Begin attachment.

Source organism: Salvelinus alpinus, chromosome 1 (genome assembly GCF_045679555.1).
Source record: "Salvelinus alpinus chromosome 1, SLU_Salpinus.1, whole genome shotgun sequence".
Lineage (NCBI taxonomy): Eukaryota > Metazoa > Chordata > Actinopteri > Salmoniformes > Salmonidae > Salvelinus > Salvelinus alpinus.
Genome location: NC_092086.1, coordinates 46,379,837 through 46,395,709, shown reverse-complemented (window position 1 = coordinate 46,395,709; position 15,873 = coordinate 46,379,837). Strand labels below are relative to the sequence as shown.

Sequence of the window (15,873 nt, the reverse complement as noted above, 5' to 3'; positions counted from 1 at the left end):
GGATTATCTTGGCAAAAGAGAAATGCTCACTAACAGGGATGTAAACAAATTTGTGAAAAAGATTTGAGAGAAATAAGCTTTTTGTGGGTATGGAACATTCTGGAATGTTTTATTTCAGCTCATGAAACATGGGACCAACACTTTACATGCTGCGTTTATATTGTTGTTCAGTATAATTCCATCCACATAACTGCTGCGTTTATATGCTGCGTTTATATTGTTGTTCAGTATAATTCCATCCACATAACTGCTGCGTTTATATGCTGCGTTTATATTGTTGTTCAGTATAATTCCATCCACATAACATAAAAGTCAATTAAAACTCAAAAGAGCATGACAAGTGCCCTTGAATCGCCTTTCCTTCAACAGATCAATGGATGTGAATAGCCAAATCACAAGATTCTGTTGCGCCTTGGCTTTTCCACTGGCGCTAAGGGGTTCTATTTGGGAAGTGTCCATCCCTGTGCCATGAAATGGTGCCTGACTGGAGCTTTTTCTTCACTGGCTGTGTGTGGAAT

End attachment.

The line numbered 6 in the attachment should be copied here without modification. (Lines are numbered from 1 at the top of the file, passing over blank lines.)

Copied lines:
GGATTATCTTGGCAAAAGAGAAATGCTCACTAACAGGGATGTAAACAAATTTGTGAAAAAGATTTGAGAGAAATAAGCTTTTTGTGGGTATGGAACATTCTGGAATGTTTTATTTCAGCTCATGAAACATGGGACCAACACTTTACATGCTGCGTTTATATTGTTGTTCAGTATAATTCCATCCACATAACTGCTGCGTTTATATGCTGCGTTTATATTGTTGTTCAGTATAATTCCATCCACATAACTGCTGCGTTTATATGCTGCGTTTATATTGTTGTTCAGTATAATTCCATCCACATAACATAAAAGTCAATTAAAACTCAAAAGAGCATGACAAGTGCCCTTGAATCGCCTTTCCTTCAACAGATCAATGGATGTGAATAGCCAAATCACAAGATTCTGTTGCGCCTTGGCTTTTCCACTGGCGCTAAGGGGTTCTATTTGGGAAGTGTCCATCCCTGTGCCATGAAATGGTGCCTGACTGGAGCTTTTTCTTCACTGGCTGTGTGTGGAAT